The first time I fondled a Remington Ti, I knew I had to have one. But, they don't make a left handed version. I had a very bad experience with the safety flipping off on my 700 because I was carrying a RH rifle on my left side. Gun went off nearly in my ear. Browning, on the other hand, has a tang safety. Much more convenient, and much less likely to flip off safe accidentally. I've shot RH rifles more than left, so when I could finally afford a LH, I wasn't very comfortable with it. The RH Mountain Ti is accurate enough and powerful enough that if I do my job, I don't need a second shot. In 40 years of hunting, I've only really wished for a fast second shot once or twice.

As for getting in shape, I've found the Forest Service Firefighter pack test to be the best. You walk 3 miles in 45 minutes carrying a 45 lb. pack. I found the fast pace was hard on my hips after a few years, so I walk slower now, but the pack builds the same muscles you use for up hill (even though I walk on flat ground). I hike better now than I did 15 years ago when I was running 3 miles a day. I can hike steep hills without that burning in the calves. I'm also used to the straps, so I don't suffer sore shoulders on the hunt. Makes the hunt much more fun.

The other trick for old guys like me is Endurox. Runners and bikers use it. It is guaranteed to increase your endurance by 10%. You take immediately after exercise and it gets rid of the lactic acid that makes muscles sore, and allows them to heal faster. I take it with me hunting and take it at lunch and when I get back to camp. It works! My pack test times shorten dramatically when I use it.
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Unread 08-12-2011, 06:49 PM
Bronze Member
Join Date: Apr 2004
Location: Brisbane, Australia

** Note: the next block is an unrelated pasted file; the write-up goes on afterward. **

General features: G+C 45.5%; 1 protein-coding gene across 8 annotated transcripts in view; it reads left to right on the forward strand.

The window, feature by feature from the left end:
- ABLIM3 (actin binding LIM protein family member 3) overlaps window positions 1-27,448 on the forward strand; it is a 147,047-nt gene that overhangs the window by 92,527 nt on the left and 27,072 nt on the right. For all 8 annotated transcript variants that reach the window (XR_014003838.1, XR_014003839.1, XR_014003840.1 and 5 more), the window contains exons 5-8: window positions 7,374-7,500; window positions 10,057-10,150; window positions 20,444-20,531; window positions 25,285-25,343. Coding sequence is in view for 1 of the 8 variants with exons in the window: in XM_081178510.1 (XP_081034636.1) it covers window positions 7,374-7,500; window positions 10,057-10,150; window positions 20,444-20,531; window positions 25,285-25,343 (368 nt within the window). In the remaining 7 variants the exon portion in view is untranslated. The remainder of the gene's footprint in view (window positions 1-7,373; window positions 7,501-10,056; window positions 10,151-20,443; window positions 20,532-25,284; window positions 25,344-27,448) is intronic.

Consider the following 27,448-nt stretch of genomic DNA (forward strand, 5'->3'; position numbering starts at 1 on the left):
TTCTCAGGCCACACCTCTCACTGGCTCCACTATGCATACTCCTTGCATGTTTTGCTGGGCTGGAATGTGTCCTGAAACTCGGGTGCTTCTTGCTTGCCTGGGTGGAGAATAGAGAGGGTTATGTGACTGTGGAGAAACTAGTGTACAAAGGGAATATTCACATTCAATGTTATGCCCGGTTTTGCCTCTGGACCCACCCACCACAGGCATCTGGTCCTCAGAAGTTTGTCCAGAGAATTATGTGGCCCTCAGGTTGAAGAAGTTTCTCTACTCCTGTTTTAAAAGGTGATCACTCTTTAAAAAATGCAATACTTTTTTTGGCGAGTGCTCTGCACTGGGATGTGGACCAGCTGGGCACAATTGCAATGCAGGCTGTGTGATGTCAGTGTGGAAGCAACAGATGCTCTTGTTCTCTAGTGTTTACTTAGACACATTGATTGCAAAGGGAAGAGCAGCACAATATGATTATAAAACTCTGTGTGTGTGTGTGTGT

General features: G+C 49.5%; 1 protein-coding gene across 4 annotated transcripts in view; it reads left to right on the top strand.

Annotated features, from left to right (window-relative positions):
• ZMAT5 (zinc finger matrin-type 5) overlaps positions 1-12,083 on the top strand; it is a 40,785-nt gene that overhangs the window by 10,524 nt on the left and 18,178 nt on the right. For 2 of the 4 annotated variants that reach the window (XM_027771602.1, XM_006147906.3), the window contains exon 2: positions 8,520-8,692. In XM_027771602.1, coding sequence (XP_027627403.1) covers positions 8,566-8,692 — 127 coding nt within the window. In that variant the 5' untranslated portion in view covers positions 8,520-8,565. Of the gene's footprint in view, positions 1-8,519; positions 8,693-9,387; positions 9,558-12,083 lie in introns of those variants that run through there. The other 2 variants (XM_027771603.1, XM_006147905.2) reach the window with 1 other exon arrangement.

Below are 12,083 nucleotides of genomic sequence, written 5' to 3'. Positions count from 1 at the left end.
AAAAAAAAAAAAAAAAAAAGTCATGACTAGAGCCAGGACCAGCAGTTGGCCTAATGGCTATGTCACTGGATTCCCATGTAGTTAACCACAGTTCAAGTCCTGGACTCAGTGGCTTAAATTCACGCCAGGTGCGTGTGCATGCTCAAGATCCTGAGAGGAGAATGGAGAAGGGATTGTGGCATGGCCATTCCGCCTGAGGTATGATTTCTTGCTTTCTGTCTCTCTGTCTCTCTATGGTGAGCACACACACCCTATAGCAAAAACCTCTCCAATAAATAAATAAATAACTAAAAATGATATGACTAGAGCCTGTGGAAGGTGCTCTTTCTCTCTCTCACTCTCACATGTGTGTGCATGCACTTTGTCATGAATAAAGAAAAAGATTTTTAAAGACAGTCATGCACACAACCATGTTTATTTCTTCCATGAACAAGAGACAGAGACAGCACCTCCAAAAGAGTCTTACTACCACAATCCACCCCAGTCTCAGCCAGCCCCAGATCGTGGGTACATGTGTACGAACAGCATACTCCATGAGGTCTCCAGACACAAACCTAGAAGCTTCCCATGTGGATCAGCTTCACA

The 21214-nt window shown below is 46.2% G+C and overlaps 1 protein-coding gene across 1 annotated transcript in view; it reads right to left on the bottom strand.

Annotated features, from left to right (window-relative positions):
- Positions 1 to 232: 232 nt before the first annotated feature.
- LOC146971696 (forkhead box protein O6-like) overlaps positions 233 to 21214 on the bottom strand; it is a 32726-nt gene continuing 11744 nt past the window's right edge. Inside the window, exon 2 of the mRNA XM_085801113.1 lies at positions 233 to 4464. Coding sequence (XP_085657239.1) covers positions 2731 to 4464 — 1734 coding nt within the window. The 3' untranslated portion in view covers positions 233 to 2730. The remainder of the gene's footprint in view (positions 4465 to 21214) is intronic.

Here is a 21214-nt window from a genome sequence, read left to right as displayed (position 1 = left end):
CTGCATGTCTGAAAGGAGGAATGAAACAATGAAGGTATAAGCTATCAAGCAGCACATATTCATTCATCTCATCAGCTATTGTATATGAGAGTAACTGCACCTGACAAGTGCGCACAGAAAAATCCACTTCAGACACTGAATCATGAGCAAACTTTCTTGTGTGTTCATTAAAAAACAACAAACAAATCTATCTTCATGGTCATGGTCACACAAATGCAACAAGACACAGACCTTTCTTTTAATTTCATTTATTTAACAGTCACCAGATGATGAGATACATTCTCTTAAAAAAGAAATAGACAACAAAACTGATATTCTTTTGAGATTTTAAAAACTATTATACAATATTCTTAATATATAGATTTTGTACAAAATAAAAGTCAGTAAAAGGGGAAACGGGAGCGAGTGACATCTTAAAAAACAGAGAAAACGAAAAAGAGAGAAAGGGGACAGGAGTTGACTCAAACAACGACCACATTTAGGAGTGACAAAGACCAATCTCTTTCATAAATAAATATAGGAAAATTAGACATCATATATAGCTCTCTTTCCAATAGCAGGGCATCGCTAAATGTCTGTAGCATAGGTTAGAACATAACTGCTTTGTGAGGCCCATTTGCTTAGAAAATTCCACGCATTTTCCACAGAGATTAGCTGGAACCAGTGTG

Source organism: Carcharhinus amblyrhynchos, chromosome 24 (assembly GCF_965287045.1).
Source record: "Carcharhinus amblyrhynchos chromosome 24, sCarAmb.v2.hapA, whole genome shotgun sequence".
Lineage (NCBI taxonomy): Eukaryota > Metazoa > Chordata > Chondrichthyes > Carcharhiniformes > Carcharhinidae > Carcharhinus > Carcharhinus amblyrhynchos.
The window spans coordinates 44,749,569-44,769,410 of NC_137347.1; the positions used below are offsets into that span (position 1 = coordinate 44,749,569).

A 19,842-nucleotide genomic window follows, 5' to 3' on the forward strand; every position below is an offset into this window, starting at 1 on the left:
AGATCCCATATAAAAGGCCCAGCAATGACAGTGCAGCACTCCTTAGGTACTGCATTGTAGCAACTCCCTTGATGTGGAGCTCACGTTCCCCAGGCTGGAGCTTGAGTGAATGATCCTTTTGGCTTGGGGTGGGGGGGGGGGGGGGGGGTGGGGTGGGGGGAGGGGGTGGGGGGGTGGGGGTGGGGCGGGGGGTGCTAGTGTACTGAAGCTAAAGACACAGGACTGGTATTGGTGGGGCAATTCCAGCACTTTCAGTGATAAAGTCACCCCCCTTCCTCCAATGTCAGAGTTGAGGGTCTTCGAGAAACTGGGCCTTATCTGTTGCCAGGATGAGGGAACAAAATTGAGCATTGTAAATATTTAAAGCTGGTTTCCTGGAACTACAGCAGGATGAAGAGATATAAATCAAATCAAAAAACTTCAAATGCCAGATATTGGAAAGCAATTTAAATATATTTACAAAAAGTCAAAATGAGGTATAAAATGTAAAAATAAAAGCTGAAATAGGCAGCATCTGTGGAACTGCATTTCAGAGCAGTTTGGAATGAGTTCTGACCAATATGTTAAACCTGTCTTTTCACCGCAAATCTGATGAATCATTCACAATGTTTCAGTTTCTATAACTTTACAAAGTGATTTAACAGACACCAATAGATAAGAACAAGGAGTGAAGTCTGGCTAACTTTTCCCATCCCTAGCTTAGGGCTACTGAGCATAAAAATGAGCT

Posts: 48
Re: The Ultimate Light Weight Sheep Hunting Rifle - What Is It?

There are not many sheep (worth hunting that is) in Australia, but I do have a mountain rifle that would fit the bill. Being a bit if a traditionalist (and when I was getting into hunting with the writings of the late, great Jack O'Connor) my current rig is:

> Winchester pre 64 Model 70 Featherweight
> Caliber = .270 Win
> Leupold VX-I 4-12 x 40
> Conetrol Custum 2 bases and projectionless rings
> Load = 140 gr Hornady SPBT interlocks at a chronographed 3,044 fps. This is a warm (over table maximum) for alpine hunting conditions)

Total weight a tad over 7.5 lbs (not an untra alight) but light enough to attach to a backpack (see pic below)

Though I have not done any sheep hunting I took a Tahr and Chamois hunt in the southern mountain of New Zealand last winter with this rifle. For this hunt my guide, Croc Adams at Tahr, Stag, Chamois and Fallow Deer hunting in New Zealand's South Island suggested a 200 yard zero with gave a PBR of 250 yards.

I took this representative Chamois high in the snow (around 4,500 feet elevation) from above at around 200 yards. Clean one shot kill.

However, for a sheep hunt (after reading the experiences on LRH) I'd opt for O'Connor's 3" high at 100 yards (close to 275 yard zero) putting it 1.5" low at 300 yards and 12.5" low at 400 yards.

However, if I were buying a sheep/mountain rifle today I think I'd break with tradition and it'd look something like this:

> HS Precision PHL (I like the MOA guarantee), Kimber Montana or custom build on a Winchester classic action (current fwts and EW are, in my view, too heavy for a mountain rifle)
> Caliber = 270 WSM
> Leupold VX-3 3.5-10 x 40 CDS
> Conetrol Custum 2 piece bases and rings
> Load = 140 Hornady SPBT interlocks at around 3,200 fps

This is a great thread and enjoyed immensely reading the views and experiences of the posters.

Cheers and God bless,
Only accurate rifles are interesting